Judgement

(1 John 1)

The picture we have in John’s first epistle depicts a courtroom atmosphere. This is written by the one who in his Revelation of Christ saw and declared what he heard.  And he wrote that the accuser of the brethren is cast down.  He was thrown out of the courtroom.  In this passage he, the accuser, is not to be found in the courtroom of heaven.  We see instead of any accusations leveled against us, that God is faithful and just to forgive sins.  His justice is absolute, steadfast, and will never change.  It is based on the blood of the eternal covenant.  John continues and declares that we have an advocate, our high priest Jesus, who ensures our entrance to the Father’s presence, to the throne of grace.

We might now say that no judgement exists. God has taken care of it all.  Absolutely true because of the blood of Jesus Christ.  However, we cannot avoid the fact that man has fallen and needs someone to pick him up.  God wants restoration and reconciliation with man.  He sent Jesus to be that for us.  He, all by Himself, is the mediator, a true priest, between God and man.  All the writings of the New Testament point to this fact.  It has been and always will be about coming to Jesus.  As we wrote at the start of this series of messages, we come to Him where He is now, on His throne, a place of authority.  It remains a mercy seat, a place where God’s meeting with man always begins and ends with mercy.

God is the judge who forgives. He sees and judges the thoughts and intentions of the heart.  Do we come to Him to see what we can get?  Actually, if we come to Him honestly and ask Him about things we wish to do, He will show us His perspective. We may be surprised sometimes if we have a condemning heart that He will show us He is greater. No condemnation exists in His presence.  Other times we have to deal with consequences like the uncomfortable feelings of guilt, of remorse, and regret.  Today we use all sorts of means to make the bad feelings go away.  Sadly we can do this in our heads and pronounce away our bad feelings and choose to declare ourselves OK.  We mess with our conscience.  That is the part of our spirit where God makes that separation of soul and spirit and our true intent is exposed.  It is often called conviction, which is another word to express feelings of guilt, remorse, or regret.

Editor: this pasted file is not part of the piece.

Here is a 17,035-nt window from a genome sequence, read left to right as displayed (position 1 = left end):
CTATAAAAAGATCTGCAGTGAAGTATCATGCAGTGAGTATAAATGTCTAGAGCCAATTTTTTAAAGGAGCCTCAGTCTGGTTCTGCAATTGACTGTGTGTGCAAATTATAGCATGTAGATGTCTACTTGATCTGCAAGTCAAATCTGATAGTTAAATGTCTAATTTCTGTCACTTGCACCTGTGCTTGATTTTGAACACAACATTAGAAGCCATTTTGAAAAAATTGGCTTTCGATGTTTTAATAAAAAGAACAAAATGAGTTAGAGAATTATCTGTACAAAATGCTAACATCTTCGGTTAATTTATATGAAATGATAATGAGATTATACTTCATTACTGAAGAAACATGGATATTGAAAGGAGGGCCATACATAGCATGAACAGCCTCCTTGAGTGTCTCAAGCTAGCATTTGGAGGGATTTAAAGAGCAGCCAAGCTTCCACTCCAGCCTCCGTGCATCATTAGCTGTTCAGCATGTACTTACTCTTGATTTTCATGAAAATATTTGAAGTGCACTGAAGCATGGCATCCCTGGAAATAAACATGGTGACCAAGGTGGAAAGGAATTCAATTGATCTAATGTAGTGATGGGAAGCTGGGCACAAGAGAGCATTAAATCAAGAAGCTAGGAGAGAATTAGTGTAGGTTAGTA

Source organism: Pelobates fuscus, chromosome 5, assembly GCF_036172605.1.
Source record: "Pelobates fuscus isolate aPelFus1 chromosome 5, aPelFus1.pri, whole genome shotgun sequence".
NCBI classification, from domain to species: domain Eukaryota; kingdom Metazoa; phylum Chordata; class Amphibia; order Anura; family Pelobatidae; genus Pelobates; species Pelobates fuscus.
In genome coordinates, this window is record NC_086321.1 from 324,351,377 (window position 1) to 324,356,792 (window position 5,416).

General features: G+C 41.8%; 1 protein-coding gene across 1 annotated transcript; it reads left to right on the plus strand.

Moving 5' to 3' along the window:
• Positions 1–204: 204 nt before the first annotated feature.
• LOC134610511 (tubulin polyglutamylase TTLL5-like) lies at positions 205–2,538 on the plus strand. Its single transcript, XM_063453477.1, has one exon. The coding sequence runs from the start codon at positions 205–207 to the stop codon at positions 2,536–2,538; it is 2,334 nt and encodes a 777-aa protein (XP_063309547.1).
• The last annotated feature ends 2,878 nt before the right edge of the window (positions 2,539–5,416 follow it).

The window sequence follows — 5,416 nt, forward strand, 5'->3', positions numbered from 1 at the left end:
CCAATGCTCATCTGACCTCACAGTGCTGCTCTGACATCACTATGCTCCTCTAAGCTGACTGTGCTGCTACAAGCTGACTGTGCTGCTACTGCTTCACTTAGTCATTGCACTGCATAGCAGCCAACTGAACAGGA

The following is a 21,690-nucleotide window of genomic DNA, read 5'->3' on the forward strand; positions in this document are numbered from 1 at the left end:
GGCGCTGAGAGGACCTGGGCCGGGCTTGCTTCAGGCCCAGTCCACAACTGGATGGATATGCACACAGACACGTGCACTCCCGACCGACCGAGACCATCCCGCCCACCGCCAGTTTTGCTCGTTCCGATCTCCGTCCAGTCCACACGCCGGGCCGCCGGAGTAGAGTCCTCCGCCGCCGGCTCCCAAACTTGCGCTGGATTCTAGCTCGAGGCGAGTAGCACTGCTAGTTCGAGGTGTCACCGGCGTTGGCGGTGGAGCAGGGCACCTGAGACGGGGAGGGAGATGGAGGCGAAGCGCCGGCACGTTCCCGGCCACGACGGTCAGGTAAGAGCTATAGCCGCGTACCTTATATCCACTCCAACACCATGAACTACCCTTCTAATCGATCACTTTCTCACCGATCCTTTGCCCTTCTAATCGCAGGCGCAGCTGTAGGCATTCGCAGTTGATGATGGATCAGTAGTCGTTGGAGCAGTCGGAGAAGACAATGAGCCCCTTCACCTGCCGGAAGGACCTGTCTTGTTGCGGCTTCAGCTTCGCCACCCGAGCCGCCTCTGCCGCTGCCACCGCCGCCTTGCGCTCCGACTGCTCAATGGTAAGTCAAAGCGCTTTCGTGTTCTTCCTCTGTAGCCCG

After years of God’s working in my life, I hear John moving me, and us, to stay in the light. In this atmosphere, we recognize every idolatry, impurity, and whatever retards our true maturity, and agree with God that the Lamb, as freshly slain, takes that stain away.  John had this revelation when he saw the Lamb on the throne.  The blood was there, it remains there, and shall ever be there.  This is the blood of the eternal covenant.  Consider that word eternal.  It represents something ever and always present.  John’s message in this first chapter is to bring the believer to the point of eternal innocence.  No allowance for sin is here.  So he writes that we may not sin, but if we do, acknowledge it and move on, for our high priest, Jesus, intervenes for us.

A process exists in our earthly existence to get to this point. This is often not the automatic state, or experience, of the believer.  I ask us all this question.  Is the sacrifice for sin finished?  Are we required to “own” our sins?  We must acknowledge our specific sins.  Some sins have consequences for our families, for others in the church.  Some are so extreme that a brother or sister must be put outside.  Such an act of church discipline, as we call it, should not be seen as an end in itself.  We should be moved to prayer.

Lot chose to live in Sodom but he is accounted as a righteous man. Abraham prayed for him.  This was after Abraham had fought kings to deliver him and his family.  Is this our attitude when a brother makes bad choices?  Paul judged a man living with his father’s wife by turning him over to Satan for the destruction of his body that his spirit might be saved.  Consider this for an understanding of what is at stake in our lives and the life of our fellowships.  Yet, many understand, and I tend to agree, that the man who repents, and is to be received back into fellowship in the second letter to the Corinthians is this very same man.  While he was released into a place of torment, he changed his lifestyle, and was restored.  Mercy triumphs over judgement.

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